New Care Option for Elderly Patients With Gliomas?

Roxanne Nelson

July 06, 2012

July 6, 2012 — For newly diagnosed elderly patients, temozolomide (Temodar) alone is a noninferior treatment to radiotherapy for malignant gliomas. This means that the spectrum of care can be broadened in this population, according to a phase 3 study published in the July issue of the Lancet Oncology.

The current standard of care for older adults with glioblastoma or anaplastic astrocytoma is surgical resection or biopsy, followed by involved-field radiotherapy, note the authors, led by Wolfgang Wick, MD, chair of the Department of Neuro-Oncology at the University of Heidelberg in Germany.

The study suggests that single-agent temozolomide offers an alternative to radiotherapy in this patient population.

Median survival was 8.6 months for patients treated with temozolomide alone, compared with 9.6 months for those treated with radiotherapy alone (hazard ratio [HR], 1.09; P noninferiority = .033).

Median event-free survival did not significantly differ between the temozolomide and radiotherapy groups (3.3 vs 4.7 months; HR, 1.15; P noninferiority = .043).

Greater Benefit in Subgroup of Patients

For nonelderly patients, the standard of care for glioblastoma or anaplastic astrocytoma is concomitant and adjuvant radiochemotherapy with temozolomide. This approach appears to be particularly beneficial to patients who have tumors that exhibit promoter methylation of the O⁶-methylguanine-DNA methyltransferase (MGMT) gene, which encodes a DNA repair protein associated with alkylator resistance.

Dr. Wick and colleagues found tumor MGMT promoter methylation in 73 (35%) of the 209 elderly patients tested. In that group, MGMT promoter methylation was associated with an overall survival of 11.9 months; unmethylated status was associated with an overall survival of 8.2 months (HR, 0.62; P = .014).

In patients with MGMT promoter methylation, event-free survival was longer in patients treated with temozolomide than in those treated with radiotherapy (8.4 vs 4.6 months). However, for patients with no methylation of the MGMT promoter, event-free survival was shorter (3.3 vs 4.6 months).

Validation Needed

These findings suggest that in elderly patients with newly diagnosed glioblastoma, temozolomide provides a therapeutic advantage for those with MGMT methylated tumors, writes David A. Reardon, MD, from the Dana-Farber Cancer Institute in Boston, Massachusetts, in an accompanying comment.

These results require validation, he cautions, although they suggest that "testing of tumor MGMT methylation status in elderly patients with newly diagnosed glioblastoma should be a priority."

Single-agent temozolomide and radiotherapy alone seem equally effective.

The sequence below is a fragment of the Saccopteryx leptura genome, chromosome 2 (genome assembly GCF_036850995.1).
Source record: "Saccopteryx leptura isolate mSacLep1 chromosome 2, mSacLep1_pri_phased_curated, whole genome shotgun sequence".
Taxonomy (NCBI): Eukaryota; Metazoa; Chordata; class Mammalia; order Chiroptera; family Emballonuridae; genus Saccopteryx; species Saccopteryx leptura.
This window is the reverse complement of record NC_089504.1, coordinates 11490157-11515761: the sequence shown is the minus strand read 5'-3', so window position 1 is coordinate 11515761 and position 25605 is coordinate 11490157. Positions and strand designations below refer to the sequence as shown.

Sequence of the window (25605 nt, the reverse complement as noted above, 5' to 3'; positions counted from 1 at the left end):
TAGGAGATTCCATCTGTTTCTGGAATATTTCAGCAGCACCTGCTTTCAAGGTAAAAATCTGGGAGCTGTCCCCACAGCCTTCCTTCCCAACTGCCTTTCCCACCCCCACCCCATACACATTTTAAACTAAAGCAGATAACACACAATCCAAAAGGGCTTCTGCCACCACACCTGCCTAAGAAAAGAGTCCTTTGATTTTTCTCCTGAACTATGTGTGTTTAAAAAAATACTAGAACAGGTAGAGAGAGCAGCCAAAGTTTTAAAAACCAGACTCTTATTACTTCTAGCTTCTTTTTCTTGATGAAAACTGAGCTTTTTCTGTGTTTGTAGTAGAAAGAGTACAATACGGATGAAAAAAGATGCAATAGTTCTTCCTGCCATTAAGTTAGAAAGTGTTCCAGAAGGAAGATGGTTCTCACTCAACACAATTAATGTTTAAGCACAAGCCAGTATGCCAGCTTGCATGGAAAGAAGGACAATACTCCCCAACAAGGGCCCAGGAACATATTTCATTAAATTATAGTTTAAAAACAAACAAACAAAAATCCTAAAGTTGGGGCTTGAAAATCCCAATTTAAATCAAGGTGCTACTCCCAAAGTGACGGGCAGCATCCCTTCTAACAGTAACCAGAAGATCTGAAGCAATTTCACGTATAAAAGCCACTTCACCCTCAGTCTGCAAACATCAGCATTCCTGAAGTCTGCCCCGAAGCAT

"If the status cannot be ascertained, however, the study findings suggest that single-agent temozolomide and radiotherapy alone seem equally effective," he writes.

Dr. Reardon notes that geriatric neuro-oncology is becoming a major focus in cancer therapy, and the results of this study, along with others that focus on this population, "address a major knowledge deficiency in neuro-oncology."

"Nonetheless, the optimization of outcomes remains a major challenge in elderly patients with glioblastoma, especially those excluded from clinical trials because of poor performance status scores," he adds. "Clearly, prospective testing of MGMT methylation status and other potentially relevant markers, such as gene expression profiles and isocitrate dehydrogenase mutation, will be crucial in therapeutic studies to build on the precedent set by Wick and colleagues."

Study Details

Dr. Wick and colleagues previously reported "encouraging progression-free survival" at 6 months in elderly patients with recurrent disease treated with a 1-week on/1-week off regimen of temozolomide.

On the basis of those results, the German Neuro-oncology Working Group conducted this phase 3 trial of 412 older patients newly diagnosed with anaplastic astrocytoma or glioblastoma.

Of this group, 195 patients were randomly assigned to temozolomide and 178 to radiotherapy; all patients received at least 1 dose of treatment and were included in efficacy analyses.

Temozolomide 100 mg/m² was administered on days 1 to 7 (1-week on/1-week off schedule). Increases or decreases in dosing were done in 25 mg/m² steps, on the basis of blood cell counts and general tolerability of the treatment regimen. Radiation therapy was given over 6 to 7 weeks, in fractions of 1.8 to 2.0 Gy, to a total 60.0 Gy.

Most of the patients tolerated treatment well, and no grade 5 adverse events were reported. Grade 2 to 4 adverse events were more frequent in the temozolomide group in all categories except for cutaneous adverse effects. The most commonly observed grade 3 or 4 adverse events were neutropenia (16 in the temozolomide group vs 2 in the radiotherapy group), lymphocytopenia (46 vs 1), thrombocytopenia (14 vs 4), elevated liver enzyme concentrations (30 vs 16), infections (35 vs 23), and thromboembolic events (24 vs 8).

The study was funded by Merck Sharp & Dohme. Several of the authors report receiving consulting and lecture fees or research support from Merck Sharp & Dohme, as noted in the paper. Dr. Reardon reports receiving honoraria from Merck/Schering Corporation.

Lancet Oncol. 2012;13:656-657, 707-715. Comment, Abstract


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